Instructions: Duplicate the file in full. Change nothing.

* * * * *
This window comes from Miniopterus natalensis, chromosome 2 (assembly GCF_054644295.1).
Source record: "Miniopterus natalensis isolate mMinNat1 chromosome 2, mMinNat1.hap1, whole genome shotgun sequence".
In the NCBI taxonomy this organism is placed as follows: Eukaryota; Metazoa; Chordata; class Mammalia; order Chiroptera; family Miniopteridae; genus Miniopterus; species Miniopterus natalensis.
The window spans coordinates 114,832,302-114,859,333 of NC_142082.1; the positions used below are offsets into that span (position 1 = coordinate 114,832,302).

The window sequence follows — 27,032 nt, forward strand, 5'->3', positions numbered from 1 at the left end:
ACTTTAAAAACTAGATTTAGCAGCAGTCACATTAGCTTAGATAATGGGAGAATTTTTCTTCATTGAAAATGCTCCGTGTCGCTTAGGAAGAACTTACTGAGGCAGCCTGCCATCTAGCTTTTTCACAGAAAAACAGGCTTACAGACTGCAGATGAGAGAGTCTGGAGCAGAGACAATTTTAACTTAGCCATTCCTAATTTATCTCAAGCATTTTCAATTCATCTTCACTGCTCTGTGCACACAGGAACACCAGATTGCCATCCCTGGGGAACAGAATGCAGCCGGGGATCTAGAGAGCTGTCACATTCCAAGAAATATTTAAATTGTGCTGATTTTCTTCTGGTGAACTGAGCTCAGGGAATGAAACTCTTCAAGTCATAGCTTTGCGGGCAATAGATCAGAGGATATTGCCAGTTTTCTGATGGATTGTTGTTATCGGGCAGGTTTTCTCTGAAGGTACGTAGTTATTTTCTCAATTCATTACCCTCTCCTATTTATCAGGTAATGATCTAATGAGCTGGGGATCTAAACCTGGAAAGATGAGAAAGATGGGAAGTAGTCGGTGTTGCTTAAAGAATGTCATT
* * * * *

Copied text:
This window comes from Miniopterus natalensis, chromosome 2 (assembly GCF_054644295.1).
Source record: "Miniopterus natalensis isolate mMinNat1 chromosome 2, mMinNat1.hap1, whole genome shotgun sequence".
In the NCBI taxonomy this organism is placed as follows: Eukaryota; Metazoa; Chordata; class Mammalia; order Chiroptera; family Miniopteridae; genus Miniopterus; species Miniopterus natalensis.
The window spans coordinates 114,832,302-114,859,333 of NC_142082.1; the positions used below are offsets into that span (position 1 = coordinate 114,832,302).

The window sequence follows — 27,032 nt, forward strand, 5'->3', positions numbered from 1 at the left end:
ACTTTAAAAACTAGATTTAGCAGCAGTCACATTAGCTTAGATAATGGGAGAATTTTTCTTCATTGAAAATGCTCCGTGTCGCTTAGGAAGAACTTACTGAGGCAGCCTGCCATCTAGCTTTTTCACAGAAAAACAGGCTTACAGACTGCAGATGAGAGAGTCTGGAGCAGAGACAATTTTAACTTAGCCATTCCTAATTTATCTCAAGCATTTTCAATTCATCTTCACTGCTCTGTGCACACAGGAACACCAGATTGCCATCCCTGGGGAACAGAATGCAGCCGGGGATCTAGAGAGCTGTCACATTCCAAGAAATATTTAAATTGTGCTGATTTTCTTCTGGTGAACTGAGCTCAGGGAATGAAACTCTTCAAGTCATAGCTTTGCGGGCAATAGATCAGAGGATATTGCCAGTTTTCTGATGGATTGTTGTTATCGGGCAGGTTTTCTCTGAAGGTACGTAGTTATTTTCTCAATTCATTACCCTCTCCTATTTATCAGGTAATGATCTAATGAGCTGGGGATCTAAACCTGGAAAGATGAGAAAGATGGGAAGTAGTCGGTGTTGCTTAAAGAATGTCATT